productive lives, there are many benefits — to the individuals,
children with needed care and preparing students to become
their communities, businesses within those communities, the
productive members of our communities. The Chesapeake Bay
quality of life, and the overall economy.
Foundation will receive funds to support its efforts to preserve
So our support of education goes primarily to two basic
and enhance the health and vitality of Chesapeake Bay.
types of programs. We support programs that provide students
with the skills they need to enter the workforce when they finish
THERE’S NEW ENERGY
A Conversation With Mayo A. Shattuck III
“ Constellation Energy is an exciting place to be right now. Our vision is to be the first-choice provider for customers
seeking energy solutions in the complex and changing energy marketplace. That’s a big order. But we have a
strategy that provides a clear path to reaching our vision. We just need to execute, and that’s how I’ll be spending
most of my time.”
We’re focusing on the competitive energy supply business
What do you see as our major accomplishments in 2002
while other companies are leaving that marketplace. What
and our major challenges for 2003?
makes our strategy the right one?
Our promise last year was that we would focus on crisp
There’s no question that some companies in the competitive
execution and earn the right to grow. I am very proud to report
energy marketplace have made major errors. Some have left
that we delivered on those promises. We met or exceeded our
and others are now scrambling for their very existence. Overall,
guidance to Wall Street for the last five quarters, something very
the competitive landscape has changed dramatically.
few of the energy companies we monitor managed to do.
What has not gone away—and what will not go away—is the
Perhaps more important, we put ourselves in the position of
customer need for energy and energy services. We estimate
being able to control our own destiny as our industry continues to
that the market in which customers can choose their energy
evolve. Recognizing that a strong balance sheet would mean the
suppliers is currently 170,000 megawatts, and we believe it will
difference between success and failure, we acted aggressively to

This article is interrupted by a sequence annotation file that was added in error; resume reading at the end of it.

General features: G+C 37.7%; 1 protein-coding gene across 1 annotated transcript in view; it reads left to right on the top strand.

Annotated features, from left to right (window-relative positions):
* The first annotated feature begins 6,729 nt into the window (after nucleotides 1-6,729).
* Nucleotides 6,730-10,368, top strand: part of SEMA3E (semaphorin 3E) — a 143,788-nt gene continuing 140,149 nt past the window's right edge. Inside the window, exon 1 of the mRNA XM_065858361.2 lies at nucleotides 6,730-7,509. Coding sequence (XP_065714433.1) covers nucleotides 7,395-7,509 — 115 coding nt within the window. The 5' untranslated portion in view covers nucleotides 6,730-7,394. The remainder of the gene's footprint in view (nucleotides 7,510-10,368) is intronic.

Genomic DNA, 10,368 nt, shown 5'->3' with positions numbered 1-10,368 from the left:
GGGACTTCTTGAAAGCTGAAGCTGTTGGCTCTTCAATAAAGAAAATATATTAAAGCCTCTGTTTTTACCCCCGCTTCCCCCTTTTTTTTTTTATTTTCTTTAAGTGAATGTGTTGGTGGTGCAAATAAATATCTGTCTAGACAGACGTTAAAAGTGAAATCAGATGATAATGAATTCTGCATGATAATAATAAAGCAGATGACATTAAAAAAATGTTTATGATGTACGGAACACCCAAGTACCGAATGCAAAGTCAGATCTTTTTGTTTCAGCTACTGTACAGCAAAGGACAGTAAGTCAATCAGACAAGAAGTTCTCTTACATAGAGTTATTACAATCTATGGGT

grow to 190,000 megawatts by 2005. Right now, we’re the
improve our balance sheet by selling $708 million in non-core
nation’s largest competitive supplier of energy and energy-
assets and issuing $2.5 billion of long-term debt. These actions
related services to utility, municipal, commercial, and industrial
have given us one of the best balance sheets in the industry.
customers. Our goal is to increase our market share.
And finally, we sharpened our focus on the right business
The energy cost management services we provide require a
model, namely, serving as the energy cost manager for utilities
level of expertise that our customers do not possess and don’t
and large commercial and industrial customers. We moved to
want to build in-house. We differentiate ourselves by under-
expand that business platform with the acquisitions of
standing our customers’ needs, structuring contracts that meet
NewEnergy, and Fellon-McCord and Alliance Energy Services.
those needs, pricing them appropriately, and becoming an
The balance in earnings growth potential provided by a large
integrated component of our clients’ operations. Said simply —
scalable competitive supply business promises to deliver more
we manage our partners’ energy needs.
stable and predictable earnings and cash flow.
It’s a fragmented market, and we see a real opportunity to
In 2003, we must continue to earn the right to grow. Doing
grow this business both organically and through niche acquisi-
that will require executing on our plan — growing our competitive
tions as others leave the business.
supply business, achieving productivity gains, maintaining a